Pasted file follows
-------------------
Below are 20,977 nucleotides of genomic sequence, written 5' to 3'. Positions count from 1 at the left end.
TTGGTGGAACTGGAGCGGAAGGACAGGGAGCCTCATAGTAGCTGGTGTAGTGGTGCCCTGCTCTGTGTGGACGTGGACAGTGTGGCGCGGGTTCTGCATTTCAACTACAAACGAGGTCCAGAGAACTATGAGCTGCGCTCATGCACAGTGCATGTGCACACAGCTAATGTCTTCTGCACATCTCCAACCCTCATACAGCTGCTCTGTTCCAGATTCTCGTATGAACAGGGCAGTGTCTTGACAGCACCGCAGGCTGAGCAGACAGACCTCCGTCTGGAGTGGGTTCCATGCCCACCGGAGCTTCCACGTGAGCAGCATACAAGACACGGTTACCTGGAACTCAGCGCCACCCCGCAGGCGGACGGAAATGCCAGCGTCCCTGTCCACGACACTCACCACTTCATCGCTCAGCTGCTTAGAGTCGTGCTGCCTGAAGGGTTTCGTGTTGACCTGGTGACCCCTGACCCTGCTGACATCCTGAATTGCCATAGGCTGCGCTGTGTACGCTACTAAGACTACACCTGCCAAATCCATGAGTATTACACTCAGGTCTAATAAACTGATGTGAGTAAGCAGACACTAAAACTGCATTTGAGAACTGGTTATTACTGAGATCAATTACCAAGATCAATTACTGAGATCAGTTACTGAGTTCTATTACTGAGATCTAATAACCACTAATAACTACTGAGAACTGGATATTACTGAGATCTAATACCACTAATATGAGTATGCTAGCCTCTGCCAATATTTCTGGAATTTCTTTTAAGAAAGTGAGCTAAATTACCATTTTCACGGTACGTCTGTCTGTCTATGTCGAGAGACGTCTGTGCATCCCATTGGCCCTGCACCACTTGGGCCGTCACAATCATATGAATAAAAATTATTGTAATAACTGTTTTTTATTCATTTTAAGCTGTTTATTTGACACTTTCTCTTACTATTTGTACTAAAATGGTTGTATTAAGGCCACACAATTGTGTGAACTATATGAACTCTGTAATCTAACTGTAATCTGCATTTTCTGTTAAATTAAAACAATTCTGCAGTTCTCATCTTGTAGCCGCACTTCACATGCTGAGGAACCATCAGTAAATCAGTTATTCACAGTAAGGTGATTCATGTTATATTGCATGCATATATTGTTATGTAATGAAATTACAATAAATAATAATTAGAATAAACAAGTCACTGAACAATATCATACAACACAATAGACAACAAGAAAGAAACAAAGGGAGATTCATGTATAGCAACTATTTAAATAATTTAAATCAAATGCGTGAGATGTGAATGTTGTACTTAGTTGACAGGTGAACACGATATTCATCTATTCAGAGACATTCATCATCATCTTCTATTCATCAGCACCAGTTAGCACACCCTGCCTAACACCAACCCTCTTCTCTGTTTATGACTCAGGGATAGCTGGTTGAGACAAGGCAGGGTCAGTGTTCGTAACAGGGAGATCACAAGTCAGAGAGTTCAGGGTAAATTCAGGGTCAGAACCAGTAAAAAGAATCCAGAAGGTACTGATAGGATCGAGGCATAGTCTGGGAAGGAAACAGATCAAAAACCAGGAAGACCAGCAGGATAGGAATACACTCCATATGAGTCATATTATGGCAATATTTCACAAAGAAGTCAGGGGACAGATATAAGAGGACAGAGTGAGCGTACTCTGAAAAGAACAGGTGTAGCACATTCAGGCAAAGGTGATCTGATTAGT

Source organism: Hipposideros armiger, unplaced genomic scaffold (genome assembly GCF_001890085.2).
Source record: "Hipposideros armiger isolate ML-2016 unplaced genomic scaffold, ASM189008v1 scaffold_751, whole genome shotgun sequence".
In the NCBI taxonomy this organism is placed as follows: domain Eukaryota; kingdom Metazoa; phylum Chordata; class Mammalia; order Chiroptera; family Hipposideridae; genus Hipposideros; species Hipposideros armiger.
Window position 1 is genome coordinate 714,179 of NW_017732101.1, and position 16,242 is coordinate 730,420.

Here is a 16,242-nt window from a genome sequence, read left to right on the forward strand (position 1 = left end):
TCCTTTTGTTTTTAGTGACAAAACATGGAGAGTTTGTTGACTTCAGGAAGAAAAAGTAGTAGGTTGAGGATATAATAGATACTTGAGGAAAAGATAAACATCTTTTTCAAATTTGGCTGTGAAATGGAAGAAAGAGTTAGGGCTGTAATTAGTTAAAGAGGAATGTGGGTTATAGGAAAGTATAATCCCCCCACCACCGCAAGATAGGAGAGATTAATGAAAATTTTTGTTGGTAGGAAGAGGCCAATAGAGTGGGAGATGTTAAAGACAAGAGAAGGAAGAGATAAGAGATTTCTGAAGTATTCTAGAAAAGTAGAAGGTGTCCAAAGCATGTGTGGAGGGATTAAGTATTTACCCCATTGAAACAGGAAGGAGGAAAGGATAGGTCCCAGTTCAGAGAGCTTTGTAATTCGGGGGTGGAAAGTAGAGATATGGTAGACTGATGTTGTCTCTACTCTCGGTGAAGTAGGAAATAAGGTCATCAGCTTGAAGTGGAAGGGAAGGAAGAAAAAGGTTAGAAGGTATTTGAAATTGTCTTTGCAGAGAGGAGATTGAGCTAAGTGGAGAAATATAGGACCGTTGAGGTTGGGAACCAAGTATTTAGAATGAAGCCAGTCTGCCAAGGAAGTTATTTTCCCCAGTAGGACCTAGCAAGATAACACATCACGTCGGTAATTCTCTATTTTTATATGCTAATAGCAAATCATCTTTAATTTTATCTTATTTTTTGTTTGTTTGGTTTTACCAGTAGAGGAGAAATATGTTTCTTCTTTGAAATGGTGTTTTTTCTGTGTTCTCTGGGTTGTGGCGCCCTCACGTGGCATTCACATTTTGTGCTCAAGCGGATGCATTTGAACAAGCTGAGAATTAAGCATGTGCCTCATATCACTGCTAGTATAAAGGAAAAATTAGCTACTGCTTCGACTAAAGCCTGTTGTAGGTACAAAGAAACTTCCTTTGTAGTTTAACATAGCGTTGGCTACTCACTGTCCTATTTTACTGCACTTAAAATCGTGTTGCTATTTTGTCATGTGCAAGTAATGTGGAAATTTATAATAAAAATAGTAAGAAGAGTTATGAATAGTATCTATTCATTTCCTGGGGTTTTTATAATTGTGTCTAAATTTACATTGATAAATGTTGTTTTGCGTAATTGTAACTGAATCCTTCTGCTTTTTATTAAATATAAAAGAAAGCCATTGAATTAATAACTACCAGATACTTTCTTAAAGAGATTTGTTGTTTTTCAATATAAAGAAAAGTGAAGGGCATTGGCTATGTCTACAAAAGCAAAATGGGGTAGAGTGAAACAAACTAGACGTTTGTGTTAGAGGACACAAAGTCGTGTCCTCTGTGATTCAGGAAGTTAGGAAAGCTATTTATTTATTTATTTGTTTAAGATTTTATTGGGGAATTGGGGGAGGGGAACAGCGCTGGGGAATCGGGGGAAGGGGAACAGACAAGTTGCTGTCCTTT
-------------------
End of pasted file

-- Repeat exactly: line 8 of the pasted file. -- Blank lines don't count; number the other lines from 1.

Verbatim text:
TCCTTTTGTTTTTAGTGACAAAACATGGAGAGTTTGTTGACTTCAGGAAGAAAAAGTAGTAGGTTGAGGATATAATAGATACTTGAGGAAAAGATAAACATCTTTTTCAAATTTGGCTGTGAAATGGAAGAAAGAGTTAGGGCTGTAATTAGTTAAAGAGGAATGTGGGTTATAGGAAAGTATAATCCCCCCACCACCGCAAGATAGGAGAGATTAATGAAAATTTTTGTTGGTAGGAAGAGGCCAATAGAGTGGGAGATGTTAAAGACAAGAGAAGGAAGAGATAAGAGATTTCTGAAGTATTCTAGAAAAGTAGAAGGTGTCCAAAGCATGTGTGGAGGGATTAAGTATTTACCCCATTGAAACAGGAAGGAGGAAAGGATAGGTCCCAGTTCAGAGAGCTTTGTAATTCGGGGGTGGAAAGTAGAGATATGGTAGACTGATGTTGTCTCTACTCTCGGTGAAGTAGGAAATAAGGTCATCAGCTTGAAGTGGAAGGGAAGGAAGAAAAAGGTTAGAAGGTATTTGAAATTGTCTTTGCAGAGAGGAGATTGAGCTAAGTGGAGAAATATAGGACCGTTGAGGTTGGGAACCAAGTATTTAGAATGAAGCCAGTCTGCCAAGGAAGTTATTTTCCCCAGTAGGACCTAGCAAGATAACACATCACGTCGGTAATTCTCTATTTTTATATGCTAATAGCAAATCATCTTTAATTTTATCTTATTTTTTGTTTGTTTGGTTTTACCAGTAGAGGAGAAATATGTTTCTTCTTTGAAATGGTGTTTTTTCTGTGTTCTCTGGGTTGTGGCGCCCTCACGTGGCATTCACATTTTGTGCTCAAGCGGATGCATTTGAACAAGCTGAGAATTAAGCATGTGCCTCATATCACTGCTAGTATAAAGGAAAAATTAGCTACTGCTTCGACTAAAGCCTGTTGTAGGTACAAAGAAACTTCCTTTGTAGTTTAACATAGCGTTGGCTACTCACTGTCCTATTTTACTGCACTTAAAATCGTGTTGCTATTTTGTCATGTGCAAGTAATGTGGAAATTTATAATAAAAATAGTAAGAAGAGTTATGAATAGTATCTATTCATTTCCTGGGGTTTTTATAATTGTGTCTAAATTTACATTGATAAATGTTGTTTTGCGTAATTGTAACTGAATCCTTCTGCTTTTTATTAAATATAAAAGAAAGCCATTGAATTAATAACTACCAGATACTTTCTTAAAGAGATTTGTTGTTTTTCAATATAAAGAAAAGTGAAGGGCATTGGCTATGTCTACAAAAGCAAAATGGGGTAGAGTGAAACAAACTAGACGTTTGTGTTAGAGGACACAAAGTCGTGTCCTCTGTGATTCAGGAAGTTAGGAAAGCTATTTATTTATTTATTTGTTTAAGATTTTATTGGGGAATTGGGGGAGGGGAACAGCGCTGGGGAATCGGGGGAAGGGGAACAGACAAGTTGCTGTCCTTT